Income. Household income was recorded as: (1) 0–9999; (2) $10,000 to $14,999; (3) $15,000 to $19,999; (4) $20,000 to $34,999; (5) $35,000 to $49,999; (6) $50,000 to $74,999; (7) $75,000 to $99,999; (8) $100,000 to $199,999; and (9) $200,000 or more. Income was operationalized as a continuous variable.

3.5.2. Dependent Variables

Consumption of Fruits and Vegetables. This study measured the fruit and vegetable intake using the following two items: (1) “About how many cups of fruits do you eat or drink each day?”; (2) “About how many cups of vegetables do you eat or drink each day?” Responses were (0) none; (1) half cup or less; (2) half cup to one cup; (3) one to two cups; (4) two to three cups, (5) three to four cups, and (6) five or more cups. The two items were positively correlated (r = 0.49 for all, r = 0.49 for Whites and r = 0.50 for Blacks). We calculated a sum score, with a potential range between 0 and 12. A higher score was indicative of a higher fruit and vegetable intake [32,33,34,35,36].

3.5.3. Covariates

Demographic Variables. Age, gender, and race were collected. Age was a continuous measure. Gender was operationalized as a dichotomous variable (men 0 [reference group] and women 1).
Self-Rated Health (SRH). Respondents were asked to rate their general health status, using a single item. Response options were: (1) excellent, (2) very good; (3) good; (4) fair; and (5) poor. The literature has mostly treated SRH as a categorical variable. In line with precious research, we defined the outcome as fair/poor health versus other levels (i.e., excellent, good, very good). Poor/fair SRH was coded as 1 [37]. SRH, which predicts the risk of mortality, is recommended as an outcome for the monitoring of the health of Americans by the Institute of Medicine (IOM) [38].

3.5.4. Moderator

Race, measured as self-identified, was a dichotomous variable (non-Hispanic Whites 0 [reference group], non-Hispanic Blacks 1).

3.6. Statistical Analysis

3.6.1. Survey Weights

To accommodate the HINTS multi-stage sample design, we applied the HINTS sampling weights due to stratification, clustering, and respondent non-response. We used Stata 13.0 (Stata Corp., College Station, TX, USA) for our data analysis. Jackknife standard errors were calculated.

3.6.2. Data Analysis

In terms of univariate statistics, we described the mean and proportions (frequencies). For the bivariate analysis, we used an independent sample t test and Pearson Chi square tests to compare Blacks and Whites. We tested the assumptions of multi-collinearity and the normal distribution of errors. All the ordinary least squares (OLS) regression assumptions, including linearity, multivariate normality, and auto-correlation, were successfully met. For the multivariable analysis, we estimated four sub-population linear regression models. In these linear regression models, we used educational attainment and income as the independent variables, the consumption of fruits and vegetables as the dependent variable, the demographics as covariates, and race as the focal moderator. First, two linear regressions were estimated in the pooled sample. The first model only included the main effects of race and SES (educational attainment and income) interactions. The next model included the following two interaction terms: race by income and race by education. Finally, we ran race-specific linear regressions (Model 3 for Whites and Model 4 for Blacks). Adjusted regression coefficients, 95% confidence intervals (CI), and p values were reported. A p value less than 0.05 was considered significant.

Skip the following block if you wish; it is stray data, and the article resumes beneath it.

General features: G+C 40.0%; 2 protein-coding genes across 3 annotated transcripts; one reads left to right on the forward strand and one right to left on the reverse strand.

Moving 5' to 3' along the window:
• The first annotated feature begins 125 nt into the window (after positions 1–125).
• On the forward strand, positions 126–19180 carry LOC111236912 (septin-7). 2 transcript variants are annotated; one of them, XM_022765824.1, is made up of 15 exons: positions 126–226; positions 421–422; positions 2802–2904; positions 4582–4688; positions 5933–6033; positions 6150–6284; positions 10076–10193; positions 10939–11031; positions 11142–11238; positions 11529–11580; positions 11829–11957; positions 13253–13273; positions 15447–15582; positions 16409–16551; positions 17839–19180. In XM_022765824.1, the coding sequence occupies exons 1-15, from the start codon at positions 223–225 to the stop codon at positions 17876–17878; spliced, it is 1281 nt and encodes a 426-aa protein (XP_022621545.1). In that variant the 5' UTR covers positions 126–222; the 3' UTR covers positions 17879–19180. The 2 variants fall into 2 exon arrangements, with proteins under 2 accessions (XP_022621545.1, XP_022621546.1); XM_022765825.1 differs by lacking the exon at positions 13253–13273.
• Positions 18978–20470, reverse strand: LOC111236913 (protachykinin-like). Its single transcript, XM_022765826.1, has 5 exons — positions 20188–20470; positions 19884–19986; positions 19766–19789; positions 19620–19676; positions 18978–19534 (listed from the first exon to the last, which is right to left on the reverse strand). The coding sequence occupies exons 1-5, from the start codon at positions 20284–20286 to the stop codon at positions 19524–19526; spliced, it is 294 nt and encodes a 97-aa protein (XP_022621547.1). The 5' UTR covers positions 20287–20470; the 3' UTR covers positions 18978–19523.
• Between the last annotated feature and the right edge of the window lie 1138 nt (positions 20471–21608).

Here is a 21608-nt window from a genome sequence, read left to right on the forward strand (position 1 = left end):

4. Results

4.1. Descriptive Statistics

This study included 2277 adults who were either non-Hispanic Whites (n = 1868, 82%) or non-Hispanic Blacks (n = 409; 18%), using 10 years of data. Table 1 provides descriptive statistics of the study variables in the overall sample and by race. Non-Hispanic Blacks had lower educational attainment and income than non-Hispanic Whites. Race was not associated with the consumption of fruits and vegetables (Table 1).

4.2. Multivariable Models